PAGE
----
Saddle meaning

sădl
The definition of a saddle is a padded seat on a horse or bike.

An example of a saddle is where a person sits when riding a horse.

noun
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To put a saddle onto.
verb
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To load or burden; encumber.

They were saddled with heavy expenses.

verb
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To saddle a horse.
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Saddle is defined as to put a seat on a horse or bike, or to add a load or burden.

An example of saddle is to put a padded cover on a bicycle seat.

An example of saddle is to take out a second mortgage which will increase the monthly mortgage loan payment; to saddle yourself with an increased payment.

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To get into a saddle; mount a horse. Often used with up.
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A seat for a rider on a horse, bicycle, etc., usually padded and traditionally of leather, and generally straddled in riding.
noun
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A padded part of a harness worn over a horse's back to hold the shafts.
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The part of an animal's back where a saddle is placed.
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Anything suggesting a saddle, as in form, placement, etc.
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A ridge between two peaks or summits.
noun
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To put a saddle upon.
verb
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To load or encumber, as with a burden.
verb
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To impose as a burden, obligation, etc.
verb
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To put a saddle on a horse and mount it.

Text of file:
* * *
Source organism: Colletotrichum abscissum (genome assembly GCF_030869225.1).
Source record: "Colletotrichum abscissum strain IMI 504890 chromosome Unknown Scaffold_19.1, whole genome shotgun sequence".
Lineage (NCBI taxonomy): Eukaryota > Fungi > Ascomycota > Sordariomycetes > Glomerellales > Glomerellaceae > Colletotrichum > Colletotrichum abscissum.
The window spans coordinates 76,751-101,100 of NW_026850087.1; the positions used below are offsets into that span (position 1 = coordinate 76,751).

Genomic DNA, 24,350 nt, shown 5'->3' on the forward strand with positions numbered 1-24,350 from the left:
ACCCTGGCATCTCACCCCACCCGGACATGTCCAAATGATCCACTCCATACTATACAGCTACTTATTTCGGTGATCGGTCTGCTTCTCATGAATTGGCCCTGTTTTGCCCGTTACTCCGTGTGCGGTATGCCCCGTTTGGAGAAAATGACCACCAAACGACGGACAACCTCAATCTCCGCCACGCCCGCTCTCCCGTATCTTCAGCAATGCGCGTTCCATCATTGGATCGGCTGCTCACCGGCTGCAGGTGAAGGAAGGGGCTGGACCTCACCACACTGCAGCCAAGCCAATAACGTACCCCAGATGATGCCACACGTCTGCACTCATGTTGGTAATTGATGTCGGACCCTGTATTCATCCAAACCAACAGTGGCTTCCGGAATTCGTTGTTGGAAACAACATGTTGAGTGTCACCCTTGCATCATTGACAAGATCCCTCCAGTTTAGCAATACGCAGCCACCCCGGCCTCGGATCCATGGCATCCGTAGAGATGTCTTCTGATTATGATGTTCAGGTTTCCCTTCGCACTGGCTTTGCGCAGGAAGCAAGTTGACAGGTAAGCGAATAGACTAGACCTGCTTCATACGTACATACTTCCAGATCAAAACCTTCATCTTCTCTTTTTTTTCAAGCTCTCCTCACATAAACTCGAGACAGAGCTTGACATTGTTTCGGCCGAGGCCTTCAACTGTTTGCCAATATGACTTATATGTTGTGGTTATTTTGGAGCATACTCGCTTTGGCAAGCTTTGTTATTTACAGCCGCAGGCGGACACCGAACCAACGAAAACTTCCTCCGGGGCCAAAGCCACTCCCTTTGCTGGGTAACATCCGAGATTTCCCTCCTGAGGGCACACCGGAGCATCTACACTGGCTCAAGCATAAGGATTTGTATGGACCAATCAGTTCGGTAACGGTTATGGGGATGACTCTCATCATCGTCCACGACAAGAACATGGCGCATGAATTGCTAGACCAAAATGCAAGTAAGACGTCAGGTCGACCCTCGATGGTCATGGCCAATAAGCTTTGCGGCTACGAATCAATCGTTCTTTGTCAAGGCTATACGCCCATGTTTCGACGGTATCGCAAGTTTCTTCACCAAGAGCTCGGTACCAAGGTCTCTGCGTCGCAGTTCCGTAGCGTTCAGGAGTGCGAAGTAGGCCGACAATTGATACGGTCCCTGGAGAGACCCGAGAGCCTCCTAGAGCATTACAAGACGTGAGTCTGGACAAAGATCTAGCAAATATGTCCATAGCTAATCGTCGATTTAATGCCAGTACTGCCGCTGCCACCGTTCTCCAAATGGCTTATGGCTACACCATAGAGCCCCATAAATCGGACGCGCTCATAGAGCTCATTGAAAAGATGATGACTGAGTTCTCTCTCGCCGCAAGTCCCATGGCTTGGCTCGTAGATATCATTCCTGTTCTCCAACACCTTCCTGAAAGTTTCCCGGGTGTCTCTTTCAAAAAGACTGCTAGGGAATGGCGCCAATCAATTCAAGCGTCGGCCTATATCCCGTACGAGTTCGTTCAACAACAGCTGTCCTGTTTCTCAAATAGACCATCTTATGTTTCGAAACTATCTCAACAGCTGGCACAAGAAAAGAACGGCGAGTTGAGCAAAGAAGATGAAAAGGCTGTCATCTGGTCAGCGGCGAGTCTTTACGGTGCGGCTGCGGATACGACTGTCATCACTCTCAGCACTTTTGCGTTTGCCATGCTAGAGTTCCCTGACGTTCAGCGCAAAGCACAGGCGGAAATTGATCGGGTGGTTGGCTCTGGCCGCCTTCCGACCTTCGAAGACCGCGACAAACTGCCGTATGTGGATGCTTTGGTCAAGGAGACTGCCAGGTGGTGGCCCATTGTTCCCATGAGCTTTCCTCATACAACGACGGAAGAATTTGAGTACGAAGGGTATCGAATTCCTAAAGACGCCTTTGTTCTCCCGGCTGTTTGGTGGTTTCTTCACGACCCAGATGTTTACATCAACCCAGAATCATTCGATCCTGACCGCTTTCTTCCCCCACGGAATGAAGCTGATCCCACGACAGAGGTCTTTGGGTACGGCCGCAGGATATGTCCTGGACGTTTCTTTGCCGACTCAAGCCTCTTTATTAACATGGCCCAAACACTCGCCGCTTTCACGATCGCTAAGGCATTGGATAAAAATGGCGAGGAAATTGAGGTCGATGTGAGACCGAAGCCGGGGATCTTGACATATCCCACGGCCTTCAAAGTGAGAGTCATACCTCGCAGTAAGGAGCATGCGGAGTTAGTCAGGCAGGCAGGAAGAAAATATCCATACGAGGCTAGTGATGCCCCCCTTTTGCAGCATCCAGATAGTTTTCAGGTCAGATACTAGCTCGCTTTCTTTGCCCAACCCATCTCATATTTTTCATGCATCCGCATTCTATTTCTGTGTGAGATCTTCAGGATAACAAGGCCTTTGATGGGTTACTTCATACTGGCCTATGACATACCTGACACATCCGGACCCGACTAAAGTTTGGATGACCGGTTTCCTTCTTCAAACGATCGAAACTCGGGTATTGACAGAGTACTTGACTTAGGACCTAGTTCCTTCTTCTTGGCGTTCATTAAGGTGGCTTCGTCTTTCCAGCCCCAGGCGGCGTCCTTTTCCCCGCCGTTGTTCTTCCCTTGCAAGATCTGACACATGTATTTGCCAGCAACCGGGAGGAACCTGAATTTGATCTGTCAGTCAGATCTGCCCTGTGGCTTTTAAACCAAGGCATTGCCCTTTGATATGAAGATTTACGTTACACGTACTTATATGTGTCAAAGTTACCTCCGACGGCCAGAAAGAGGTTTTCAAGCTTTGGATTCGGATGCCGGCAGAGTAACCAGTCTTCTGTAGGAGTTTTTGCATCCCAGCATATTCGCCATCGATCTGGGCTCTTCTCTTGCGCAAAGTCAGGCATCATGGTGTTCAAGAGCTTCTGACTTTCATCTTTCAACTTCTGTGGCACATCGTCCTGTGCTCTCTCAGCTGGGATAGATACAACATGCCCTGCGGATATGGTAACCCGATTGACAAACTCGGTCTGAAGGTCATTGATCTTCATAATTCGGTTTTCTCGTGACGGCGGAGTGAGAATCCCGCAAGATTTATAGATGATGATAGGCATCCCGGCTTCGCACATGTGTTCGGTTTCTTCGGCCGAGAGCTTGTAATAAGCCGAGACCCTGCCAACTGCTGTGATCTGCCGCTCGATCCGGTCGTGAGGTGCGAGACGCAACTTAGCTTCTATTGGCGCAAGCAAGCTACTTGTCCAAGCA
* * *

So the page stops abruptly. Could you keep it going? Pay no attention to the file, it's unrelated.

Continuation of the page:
verb
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A seat (tack) for a rider placed on the back of a horse or other animal.
noun
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An item of harness (harness saddle) placed on the back of a horse or other animal.
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A seat on a bicycle, motorcycle etc.
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A cut of meat that includes both loins and part of the backbone.
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A ridge, in the shape of a saddle, between two hills.
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The raised floorboard in a doorway.
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(construction) A small tapered/sloped area structure that helps channel surface water to drains.
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(nautical) A block of wood, usually fastened to one spar and shaped to receive the end of another.
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(engineering) A part, such as a flange, which is hollowed out to fit upon a convex surface and serve as a means of attachment or support.
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The clitellus of an earthworm.
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To put a saddle on an animal.
verb
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To get into a saddle.
verb
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(idiomatic) To burden or encumber.
verb
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(idiomatic) To give a responsibility to someone.
verb
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in the saddle
  • Prevailing or in control; dominant:
  • Engaged in an activity, especially a job:
    Back in the saddle after a leave of absence from work.
idiom
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back in the saddle
  • back performing one's job, being engaged in one's pursuits, etc.
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in the saddle
  • seated on a saddle
  • in a position of control
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Origin of saddle

  • Middle English sadel from Old English sadol sed- in Indo-European roots

    From American Heritage Dictionary of the English Language, 5th Edition

  • From Old English sadol, from Proto-Germanic *sadulaz, from Proto-Indo-European *sod-tlō-, from Proto-Indo-European *sed- (“to sit").

    From Wiktionary

  • Old English sadolian

    From Wiktionary